Fire eats air, or in more scientific terms, the air gets used up by the flame and lowers the air pressure inside the jar. The surrounding air outside the jar is now at a higher pressure than the air inside the jar and it pushes the balloon into the jar. Remember: Higher pressure pushes!

Materials: a balloon, one empty glass jar, scrap of paper towel , matches with an adult

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10 Responses to “Squished Balloon”

  1. Andrea Albury says:

    It worked out perfectly!

    My kids loved it!

  2. Any size really… I’ve done it with soda bottles as well as mayo jars.

  3. Joanne Findley says:

    what size glass jar?

  4. We found that using very small pieces of paper helped. Even when using a pint sized jar.

  5. Yes, the water trick will keep the balloon from popping – it sounds like your heat source was too close to the balloon. You need something to consume the oxygen so that the balloon gets pushed into the jar. You can use a lighter, but you’ll have a hard time getting it to stay on or shutting it off when the flame extinguishes (if you don’t turn off the lighter, it will seep gas into the chamber and keep the pressure from decreasing).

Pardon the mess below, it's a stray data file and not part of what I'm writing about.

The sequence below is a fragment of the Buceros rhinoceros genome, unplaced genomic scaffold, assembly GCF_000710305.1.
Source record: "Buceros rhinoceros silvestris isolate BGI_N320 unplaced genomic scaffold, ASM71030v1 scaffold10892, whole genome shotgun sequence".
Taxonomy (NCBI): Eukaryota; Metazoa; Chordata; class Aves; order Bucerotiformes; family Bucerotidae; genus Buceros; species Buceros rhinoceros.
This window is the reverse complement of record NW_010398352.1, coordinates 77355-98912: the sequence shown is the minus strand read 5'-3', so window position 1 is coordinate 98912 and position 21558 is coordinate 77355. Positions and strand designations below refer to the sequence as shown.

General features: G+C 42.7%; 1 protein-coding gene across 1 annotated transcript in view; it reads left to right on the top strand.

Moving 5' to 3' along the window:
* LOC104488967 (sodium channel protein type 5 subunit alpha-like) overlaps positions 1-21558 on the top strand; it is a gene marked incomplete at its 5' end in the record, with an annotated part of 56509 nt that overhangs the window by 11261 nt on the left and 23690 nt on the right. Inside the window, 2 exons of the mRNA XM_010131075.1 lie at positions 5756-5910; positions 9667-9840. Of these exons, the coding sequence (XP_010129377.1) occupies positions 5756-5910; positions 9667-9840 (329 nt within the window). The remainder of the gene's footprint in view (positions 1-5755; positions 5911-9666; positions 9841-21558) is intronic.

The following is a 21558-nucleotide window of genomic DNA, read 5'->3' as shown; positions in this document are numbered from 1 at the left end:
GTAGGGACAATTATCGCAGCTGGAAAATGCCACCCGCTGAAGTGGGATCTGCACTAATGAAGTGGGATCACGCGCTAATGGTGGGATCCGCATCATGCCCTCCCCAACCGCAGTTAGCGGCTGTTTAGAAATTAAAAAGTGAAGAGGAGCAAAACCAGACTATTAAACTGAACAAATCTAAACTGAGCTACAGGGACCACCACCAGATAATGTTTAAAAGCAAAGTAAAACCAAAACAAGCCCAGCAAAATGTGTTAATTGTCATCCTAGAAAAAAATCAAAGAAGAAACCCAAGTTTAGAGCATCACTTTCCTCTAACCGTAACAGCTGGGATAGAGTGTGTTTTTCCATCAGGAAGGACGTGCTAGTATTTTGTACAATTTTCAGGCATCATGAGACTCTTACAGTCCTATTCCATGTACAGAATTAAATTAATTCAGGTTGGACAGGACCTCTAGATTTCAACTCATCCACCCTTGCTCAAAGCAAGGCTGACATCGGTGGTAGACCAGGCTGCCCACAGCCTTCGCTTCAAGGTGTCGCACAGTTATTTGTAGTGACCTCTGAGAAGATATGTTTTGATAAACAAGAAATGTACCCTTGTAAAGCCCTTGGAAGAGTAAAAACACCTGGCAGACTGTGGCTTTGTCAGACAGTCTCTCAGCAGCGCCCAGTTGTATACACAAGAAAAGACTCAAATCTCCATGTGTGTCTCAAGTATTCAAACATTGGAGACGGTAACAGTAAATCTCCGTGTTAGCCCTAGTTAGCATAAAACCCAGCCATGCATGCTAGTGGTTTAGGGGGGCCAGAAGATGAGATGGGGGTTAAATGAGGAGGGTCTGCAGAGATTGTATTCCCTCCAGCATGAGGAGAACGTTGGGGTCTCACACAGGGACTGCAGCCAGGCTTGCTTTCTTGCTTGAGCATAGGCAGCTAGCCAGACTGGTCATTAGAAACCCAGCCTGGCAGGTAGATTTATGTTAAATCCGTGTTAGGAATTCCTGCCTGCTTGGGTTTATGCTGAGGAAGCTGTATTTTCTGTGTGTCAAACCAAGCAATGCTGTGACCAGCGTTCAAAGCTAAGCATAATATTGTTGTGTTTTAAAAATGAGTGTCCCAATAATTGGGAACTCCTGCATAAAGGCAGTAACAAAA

6. Amber Nancarrow says:

    We did this experiment many times. It worked several times until a balloon popped! That scared us and we had a few more pop. We concluded that maybe we didn’t put the balloon on top fast enough or maybe our balloons were just too old and cheap! Then the kids and I simulatenously thought why not use a lighter? Why do we have to use a match? Well then we ran into many popped balloons and so then we wondered, does it matter if we use a lighter or a match? I just read the comments about putting water in the balloon before blowing up…I will get some balloons and try that out. Does it matter how soon you put in the lit paper towel scrap to when you put on the balloon? And does it matter if you use a match vs. a lighter?

  7. Most likely the heat melted a hole in the balloon. You can add a tablespoon of water into the balloon before blowing it up when you do this experiment again and the balloon won’t pop, no matter how close to the flame you put it.

  8. When we did this, our balloons popped. Our theory is that the heat made the balloon expand to pop it…..or the heat made a hole in the balloon.

  9. You are right. The reaction of the balloon is due to a change in temperature. When air is heated, it tries to expand. This expansion causes the air to take up more space in the container. When the air cools down, it will contract. This contraction creates a difference in pressure between the container and the air on the outside of the container. The balloon responds by being sucked into the container. Just as you said…..very astute of you… Congratulations on being so observant. A true scientist’s brain at work.

  10. Linda Waldman says:

    On the video when the balloon is pushed into the bottle after the paper is burned, are you sure it is because the air (O2) is eaten? It seems that the CO2 and H2O put out would at least equal the O2 used. I thought it was related to teh change in temperature. As the gas is heated the air pushes the balloon up and the pressure is not affected, but as it cools, the pressure is reduced, the external air pushes the balloon down sealing the flask and pushing the balloon in further. What do you think?